Native American speaker calls for truth and reconciliation commission

WCRC should ‘seek ways to make restitution to tribal people’

June 29, 2010

A man in Lakota/Sioux traditional dress.

Richard Twiss


A renowned Native American leader appealed to the newly created World Communion of Reformed Churches to establish a truth and reconciliation-like commission to “seek ways to make restitution to tribal people” for the churches’ complicity in “co-opting the Bible as a tool of colonialism and imperialism” in North America over the last 400 years.

Richard Twiss, a Lakota/Sioux originally from South Dakota and now living near Portland, Ore., said such a commission — comprising indigenous people from North America and the global South — is necessary to overcome “cowboy theology,” which he said has perpetuated “a distinct evangelical bias against Native and indigenous culture and ways.”

The “demonizing” of Native religious expressions means that “most (Native American) people reject Christianity because they consider it a white man’s religion,” Twiss said, “and it breaks my heart because Jesus is the hope of the world in all its brokenness.”

Twiss, who became Christian in 1974 while in the depths of drug and alcohol addiction, said “following Jesus started out very simple ... but then becoming a Christian became very complicated” as institutionalized churches insisted that Native American cultural and religious expressions were unacceptable. “I had to change my clothes, cut my hair, play different musical instruments — just a drum wasn’t good enough anymore. We were never allowed and never learned to contextualize the gospel in our culture,” he said.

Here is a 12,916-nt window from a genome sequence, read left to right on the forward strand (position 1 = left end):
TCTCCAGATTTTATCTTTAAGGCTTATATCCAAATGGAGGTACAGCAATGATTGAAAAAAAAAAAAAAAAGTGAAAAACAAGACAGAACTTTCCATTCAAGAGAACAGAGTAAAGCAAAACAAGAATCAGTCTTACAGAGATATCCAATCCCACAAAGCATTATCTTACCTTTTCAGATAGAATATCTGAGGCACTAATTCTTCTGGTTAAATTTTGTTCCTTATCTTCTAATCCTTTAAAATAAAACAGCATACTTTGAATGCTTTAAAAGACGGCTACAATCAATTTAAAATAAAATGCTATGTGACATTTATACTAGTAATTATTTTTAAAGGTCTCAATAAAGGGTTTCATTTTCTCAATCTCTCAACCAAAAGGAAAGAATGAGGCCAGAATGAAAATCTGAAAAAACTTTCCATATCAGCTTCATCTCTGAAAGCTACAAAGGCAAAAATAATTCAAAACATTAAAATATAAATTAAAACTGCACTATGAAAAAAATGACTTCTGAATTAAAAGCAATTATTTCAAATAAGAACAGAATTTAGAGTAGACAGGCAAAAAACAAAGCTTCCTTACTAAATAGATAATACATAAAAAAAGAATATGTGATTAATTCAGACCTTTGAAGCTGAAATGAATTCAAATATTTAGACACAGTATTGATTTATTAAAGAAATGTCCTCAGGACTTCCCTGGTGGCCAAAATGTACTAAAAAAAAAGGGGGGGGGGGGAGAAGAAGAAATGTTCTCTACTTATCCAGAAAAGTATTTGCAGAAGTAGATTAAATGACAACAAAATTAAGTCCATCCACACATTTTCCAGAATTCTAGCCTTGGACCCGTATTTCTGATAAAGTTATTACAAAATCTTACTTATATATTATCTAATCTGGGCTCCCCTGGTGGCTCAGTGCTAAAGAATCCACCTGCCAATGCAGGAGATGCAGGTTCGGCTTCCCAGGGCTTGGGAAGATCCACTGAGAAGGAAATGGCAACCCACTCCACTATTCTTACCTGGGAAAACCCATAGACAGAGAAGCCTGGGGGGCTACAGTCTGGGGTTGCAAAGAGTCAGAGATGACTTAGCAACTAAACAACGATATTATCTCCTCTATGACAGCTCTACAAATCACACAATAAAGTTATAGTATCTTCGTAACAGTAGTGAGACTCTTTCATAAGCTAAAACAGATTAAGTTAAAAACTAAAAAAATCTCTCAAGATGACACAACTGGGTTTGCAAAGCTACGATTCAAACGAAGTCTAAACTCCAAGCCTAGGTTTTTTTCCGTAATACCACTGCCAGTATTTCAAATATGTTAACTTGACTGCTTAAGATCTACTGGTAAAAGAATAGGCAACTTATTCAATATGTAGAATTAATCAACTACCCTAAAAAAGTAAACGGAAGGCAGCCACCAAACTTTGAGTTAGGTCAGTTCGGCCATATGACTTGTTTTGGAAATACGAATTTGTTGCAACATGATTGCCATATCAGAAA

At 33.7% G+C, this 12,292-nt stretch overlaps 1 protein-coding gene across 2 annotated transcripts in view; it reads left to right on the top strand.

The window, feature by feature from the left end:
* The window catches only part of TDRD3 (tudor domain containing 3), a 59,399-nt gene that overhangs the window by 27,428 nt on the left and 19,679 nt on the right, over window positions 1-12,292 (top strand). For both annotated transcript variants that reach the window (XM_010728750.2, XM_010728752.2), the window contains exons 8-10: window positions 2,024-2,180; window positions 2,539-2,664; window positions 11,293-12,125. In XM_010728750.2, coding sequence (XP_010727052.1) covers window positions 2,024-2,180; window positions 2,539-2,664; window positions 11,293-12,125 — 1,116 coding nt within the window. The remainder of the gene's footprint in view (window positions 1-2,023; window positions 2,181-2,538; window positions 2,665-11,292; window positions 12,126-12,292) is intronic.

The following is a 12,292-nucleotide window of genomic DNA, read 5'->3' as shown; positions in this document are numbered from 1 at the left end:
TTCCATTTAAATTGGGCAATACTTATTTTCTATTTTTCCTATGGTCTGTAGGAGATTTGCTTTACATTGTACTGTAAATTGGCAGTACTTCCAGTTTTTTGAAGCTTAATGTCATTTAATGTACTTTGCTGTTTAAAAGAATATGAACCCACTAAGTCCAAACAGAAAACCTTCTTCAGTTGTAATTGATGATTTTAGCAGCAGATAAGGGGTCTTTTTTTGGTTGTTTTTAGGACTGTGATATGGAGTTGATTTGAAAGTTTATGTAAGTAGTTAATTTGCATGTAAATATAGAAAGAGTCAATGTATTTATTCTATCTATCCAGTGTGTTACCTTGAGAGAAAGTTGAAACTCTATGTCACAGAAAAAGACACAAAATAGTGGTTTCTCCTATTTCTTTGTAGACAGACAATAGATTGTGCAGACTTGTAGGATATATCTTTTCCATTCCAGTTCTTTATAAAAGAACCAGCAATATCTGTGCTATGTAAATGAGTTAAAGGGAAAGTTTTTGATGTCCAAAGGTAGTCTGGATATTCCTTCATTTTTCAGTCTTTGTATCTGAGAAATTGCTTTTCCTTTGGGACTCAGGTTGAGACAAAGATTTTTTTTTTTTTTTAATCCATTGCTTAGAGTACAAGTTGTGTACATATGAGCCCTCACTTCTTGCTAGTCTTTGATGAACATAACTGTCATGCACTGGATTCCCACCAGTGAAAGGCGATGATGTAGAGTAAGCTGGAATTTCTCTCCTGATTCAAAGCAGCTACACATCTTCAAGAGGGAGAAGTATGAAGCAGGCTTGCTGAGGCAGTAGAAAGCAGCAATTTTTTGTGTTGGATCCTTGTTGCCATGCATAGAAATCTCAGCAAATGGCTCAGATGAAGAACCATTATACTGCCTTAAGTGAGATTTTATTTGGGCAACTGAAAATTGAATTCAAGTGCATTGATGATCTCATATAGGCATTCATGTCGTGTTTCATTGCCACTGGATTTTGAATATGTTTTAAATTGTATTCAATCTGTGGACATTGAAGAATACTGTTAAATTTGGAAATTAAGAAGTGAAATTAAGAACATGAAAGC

The story of Native American suppression “is the worst occurrence of ethnic cleansing and genocide in the history of the world,” Twiss said. War and disease reduced the Native population in North America from some 50 million in 1400 to barely 230,000 in 1895. “But perhaps what makes the story most tragic is that so much of this was the result of the misappropriation of the biblical narrative that was co-opted as a tool of colonial imperialism.”

But Twiss sees signs of hope in the emerging missiological model called “missio Dei” (“mission of God”), which, he said, “points to the radical communal nature of God” rather than focusing on the institutional nature of the church.

“God’s very nature is missionary. It is not primarily about the propagation or transmission of intellectual convictions, doctrines, moral commands, but rather about the inclusion of all creation in God’s overflowing, superabundant life of communion,” he said.

In “missio Dei,” Twiss said, “indigenous people find a place of identity, belonging, value, peace, justice and affirmation — Shalom. Can we re-imagine a new or changed future where people are living out their faith in Jesus in light ... together as fellow learners and co-equal participants in the life, work and mission of Jesus?”

  1. I agree with Richard Twiss 100%. A third of my book, "Spiritual Terrorism: Spiritual Abuse from the Womb to the Tomb," is about non-Christian religions including Native Americans' Beliefs. We have tried to westernize more than Christianize native peoples. We Christians, by espousing the false doctrine of eternal torment, have done a terrible disservice to native Americans and to adherents of other religions around the world as well as to the church of our Lord Jesus Christ!